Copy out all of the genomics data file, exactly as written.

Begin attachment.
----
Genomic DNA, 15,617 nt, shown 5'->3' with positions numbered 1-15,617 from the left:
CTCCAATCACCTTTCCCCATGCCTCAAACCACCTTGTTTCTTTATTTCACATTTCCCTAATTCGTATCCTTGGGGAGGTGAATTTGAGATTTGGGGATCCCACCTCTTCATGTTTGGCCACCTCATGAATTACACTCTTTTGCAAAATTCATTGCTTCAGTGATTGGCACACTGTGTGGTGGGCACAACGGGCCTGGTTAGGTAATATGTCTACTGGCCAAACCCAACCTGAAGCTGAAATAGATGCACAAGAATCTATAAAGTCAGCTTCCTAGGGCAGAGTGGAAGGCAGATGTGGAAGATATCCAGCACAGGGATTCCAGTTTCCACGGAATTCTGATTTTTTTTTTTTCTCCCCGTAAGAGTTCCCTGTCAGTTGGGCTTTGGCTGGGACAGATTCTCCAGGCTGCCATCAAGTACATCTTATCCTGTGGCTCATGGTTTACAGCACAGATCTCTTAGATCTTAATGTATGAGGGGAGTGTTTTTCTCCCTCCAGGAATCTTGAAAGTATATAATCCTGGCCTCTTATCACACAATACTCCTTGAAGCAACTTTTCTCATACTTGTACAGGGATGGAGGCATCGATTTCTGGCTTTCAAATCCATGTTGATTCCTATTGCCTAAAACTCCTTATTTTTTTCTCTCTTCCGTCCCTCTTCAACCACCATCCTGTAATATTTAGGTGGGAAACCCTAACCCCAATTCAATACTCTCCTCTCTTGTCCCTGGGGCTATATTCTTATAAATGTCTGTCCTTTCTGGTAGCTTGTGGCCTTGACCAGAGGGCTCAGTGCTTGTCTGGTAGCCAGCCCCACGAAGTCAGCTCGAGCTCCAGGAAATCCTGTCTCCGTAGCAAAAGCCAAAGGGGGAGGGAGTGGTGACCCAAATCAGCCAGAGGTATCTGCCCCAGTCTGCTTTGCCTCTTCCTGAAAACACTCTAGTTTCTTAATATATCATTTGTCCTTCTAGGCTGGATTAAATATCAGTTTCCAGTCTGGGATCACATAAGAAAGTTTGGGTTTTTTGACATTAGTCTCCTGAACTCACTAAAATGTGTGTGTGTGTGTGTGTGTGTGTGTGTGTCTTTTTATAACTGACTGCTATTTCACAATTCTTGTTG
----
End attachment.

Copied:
Genomic DNA, 15,617 nt, shown 5'->3' with positions numbered 1-15,617 from the left:
CTCCAATCACCTTTCCCCATGCCTCAAACCACCTTGTTTCTTTATTTCACATTTCCCTAATTCGTATCCTTGGGGAGGTGAATTTGAGATTTGGGGATCCCACCTCTTCATGTTTGGCCACCTCATGAATTACACTCTTTTGCAAAATTCATTGCTTCAGTGATTGGCACACTGTGTGGTGGGCACAACGGGCCTGGTTAGGTAATATGTCTACTGGCCAAACCCAACCTGAAGCTGAAATAGATGCACAAGAATCTATAAAGTCAGCTTCCTAGGGCAGAGTGGAAGGCAGATGTGGAAGATATCCAGCACAGGGATTCCAGTTTCCACGGAATTCTGATTTTTTTTTTTTCTCCCCGTAAGAGTTCCCTGTCAGTTGGGCTTTGGCTGGGACAGATTCTCCAGGCTGCCATCAAGTACATCTTATCCTGTGGCTCATGGTTTACAGCACAGATCTCTTAGATCTTAATGTATGAGGGGAGTGTTTTTCTCCCTCCAGGAATCTTGAAAGTATATAATCCTGGCCTCTTATCACACAATACTCCTTGAAGCAACTTTTCTCATACTTGTACAGGGATGGAGGCATCGATTTCTGGCTTTCAAATCCATGTTGATTCCTATTGCCTAAAACTCCTTATTTTTTTCTCTCTTCCGTCCCTCTTCAACCACCATCCTGTAATATTTAGGTGGGAAACCCTAACCCCAATTCAATACTCTCCTCTCTTGTCCCTGGGGCTATATTCTTATAAATGTCTGTCCTTTCTGGTAGCTTGTGGCCTTGACCAGAGGGCTCAGTGCTTGTCTGGTAGCCAGCCCCACGAAGTCAGCTCGAGCTCCAGGAAATCCTGTCTCCGTAGCAAAAGCCAAAGGGGGAGGGAGTGGTGACCCAAATCAGCCAGAGGTATCTGCCCCAGTCTGCTTTGCCTCTTCCTGAAAACACTCTAGTTTCTTAATATATCATTTGTCCTTCTAGGCTGGATTAAATATCAGTTTCCAGTCTGGGATCACATAAGAAAGTTTGGGTTTTTTGACATTAGTCTCCTGAACTCACTAAAATGTGTGTGTGTGTGTGTGTGTGTGTGTGTGTCTTTTTATAACTGACTGCTATTTCACAATTCTTGTTG